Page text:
The New York Times called him “shrill and sanctimonious.” The New Yorker questioned whether he knew how to spell potato. Time saw him as a Martin Luther wannabe who was “determined to nail his 95 theses … on a movie marquee. Problem is, he keeps hitting his thumb.” Suffice it to say, Michael Medved has struck a nerve—a raw one, from the sound of liberal howling. A practicing Jew, Medved has been accused of being a “secret Christian,” a tool of Jerry Falwell, Pat Robertson, and the Religious Right. He has even received anonymous threatening phone calls. All this for saying that movies today are bad, immoral, perhaps dangerous, and certainly not friendly to religion or traditional values.

Medved began his career as a cinematic gadfly when in 1985 he became cohost of PBS’s “Sneak Previews.” One of the first movies he reviewed was Agnes of God, which he said presented a “one-sided, unfair, negative view of the church.” Christians, surprised that someone outside their ranks noticed how they were treated by the media, wrote him passionate thank-you letters. Medved followed up by doing a theme show on “Hollywood vs. Religion,” which also received a positive response. This led to speaking engagements, articles in Reader’s Digest and USA Today magazine, and finally, last year, a best-selling book, Hollywood vs. America (HarperCollins)—which led to the savage critiques quoted above.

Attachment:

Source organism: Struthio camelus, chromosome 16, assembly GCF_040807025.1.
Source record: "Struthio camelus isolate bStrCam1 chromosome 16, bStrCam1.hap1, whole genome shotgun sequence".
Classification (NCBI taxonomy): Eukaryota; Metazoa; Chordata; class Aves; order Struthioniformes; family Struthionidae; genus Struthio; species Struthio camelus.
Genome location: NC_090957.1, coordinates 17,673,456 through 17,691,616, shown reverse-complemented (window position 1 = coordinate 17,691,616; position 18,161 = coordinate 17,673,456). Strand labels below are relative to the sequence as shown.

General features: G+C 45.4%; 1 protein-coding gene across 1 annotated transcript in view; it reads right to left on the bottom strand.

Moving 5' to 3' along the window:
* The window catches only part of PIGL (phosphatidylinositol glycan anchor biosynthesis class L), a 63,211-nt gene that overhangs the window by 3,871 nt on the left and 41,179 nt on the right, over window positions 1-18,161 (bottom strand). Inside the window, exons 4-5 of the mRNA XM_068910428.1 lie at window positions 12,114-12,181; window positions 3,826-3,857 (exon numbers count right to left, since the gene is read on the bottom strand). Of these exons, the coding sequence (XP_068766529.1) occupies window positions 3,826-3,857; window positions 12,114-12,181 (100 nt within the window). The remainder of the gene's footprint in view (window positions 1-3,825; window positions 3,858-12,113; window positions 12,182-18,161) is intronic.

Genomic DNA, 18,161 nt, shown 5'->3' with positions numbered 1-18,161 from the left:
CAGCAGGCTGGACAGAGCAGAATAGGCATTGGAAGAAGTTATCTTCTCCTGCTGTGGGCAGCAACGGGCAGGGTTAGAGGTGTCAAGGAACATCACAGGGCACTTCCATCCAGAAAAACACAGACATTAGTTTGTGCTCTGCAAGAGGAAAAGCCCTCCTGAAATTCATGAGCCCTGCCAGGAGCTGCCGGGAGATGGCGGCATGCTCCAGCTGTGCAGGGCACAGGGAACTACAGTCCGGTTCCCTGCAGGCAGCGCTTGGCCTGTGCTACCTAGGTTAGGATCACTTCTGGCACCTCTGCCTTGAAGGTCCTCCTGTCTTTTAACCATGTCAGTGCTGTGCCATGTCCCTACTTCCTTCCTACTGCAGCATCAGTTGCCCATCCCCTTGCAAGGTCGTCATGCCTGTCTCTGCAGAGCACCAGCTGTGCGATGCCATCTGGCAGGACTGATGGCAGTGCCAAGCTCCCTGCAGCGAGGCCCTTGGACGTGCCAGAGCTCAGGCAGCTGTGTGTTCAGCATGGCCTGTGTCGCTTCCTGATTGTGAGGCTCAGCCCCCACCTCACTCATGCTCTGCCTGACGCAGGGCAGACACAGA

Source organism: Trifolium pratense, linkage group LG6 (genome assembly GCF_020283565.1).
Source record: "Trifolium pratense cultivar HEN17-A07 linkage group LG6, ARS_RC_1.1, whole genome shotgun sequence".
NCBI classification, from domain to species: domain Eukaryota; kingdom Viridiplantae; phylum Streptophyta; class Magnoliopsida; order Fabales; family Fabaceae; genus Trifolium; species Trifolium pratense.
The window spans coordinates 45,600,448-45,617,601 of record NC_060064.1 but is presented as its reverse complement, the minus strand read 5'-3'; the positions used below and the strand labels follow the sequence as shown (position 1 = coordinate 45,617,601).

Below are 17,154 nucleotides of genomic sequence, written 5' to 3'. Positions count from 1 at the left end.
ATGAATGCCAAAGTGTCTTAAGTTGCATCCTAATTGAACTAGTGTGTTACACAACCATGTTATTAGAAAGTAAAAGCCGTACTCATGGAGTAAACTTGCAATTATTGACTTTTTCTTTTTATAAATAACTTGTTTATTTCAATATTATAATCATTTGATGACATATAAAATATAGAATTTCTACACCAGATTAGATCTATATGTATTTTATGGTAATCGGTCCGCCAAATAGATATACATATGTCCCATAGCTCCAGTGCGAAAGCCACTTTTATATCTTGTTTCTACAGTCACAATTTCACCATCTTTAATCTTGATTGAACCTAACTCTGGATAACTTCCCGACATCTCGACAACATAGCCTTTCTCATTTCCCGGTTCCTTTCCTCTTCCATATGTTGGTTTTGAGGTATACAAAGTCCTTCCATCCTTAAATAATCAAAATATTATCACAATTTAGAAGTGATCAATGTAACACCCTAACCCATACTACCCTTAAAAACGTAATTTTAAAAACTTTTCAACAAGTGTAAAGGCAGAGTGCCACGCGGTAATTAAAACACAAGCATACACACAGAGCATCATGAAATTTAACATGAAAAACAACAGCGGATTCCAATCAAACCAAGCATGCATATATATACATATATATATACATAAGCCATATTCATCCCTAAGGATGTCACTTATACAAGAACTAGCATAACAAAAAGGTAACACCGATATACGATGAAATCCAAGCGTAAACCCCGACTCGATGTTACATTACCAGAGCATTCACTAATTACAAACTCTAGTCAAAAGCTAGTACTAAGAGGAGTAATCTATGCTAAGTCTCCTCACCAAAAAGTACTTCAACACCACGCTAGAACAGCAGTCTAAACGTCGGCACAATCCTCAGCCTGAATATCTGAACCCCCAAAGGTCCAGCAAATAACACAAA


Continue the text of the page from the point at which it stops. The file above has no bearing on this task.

In the interview below the reader can judge whether Medved’s attacks on Hollywood are sanctimonious and shrill or surprisingly common sensical. Not all Christians will agree with his judgments, but all Christians should be encouraged by his public use of a moral yardstick to measure movies. Also, in the accompanying excerpt from Medved’s book, beginning ...

Subscriber access only You have reached the end of this Article Preview

To continue reading, subscribe now. Subscribers have full digital access.

Have something to add about this? See something we missed? Share your feedback here.

Our digital archives are a work in progress. Let us know if corrections need to be made.

Tags:
Issue: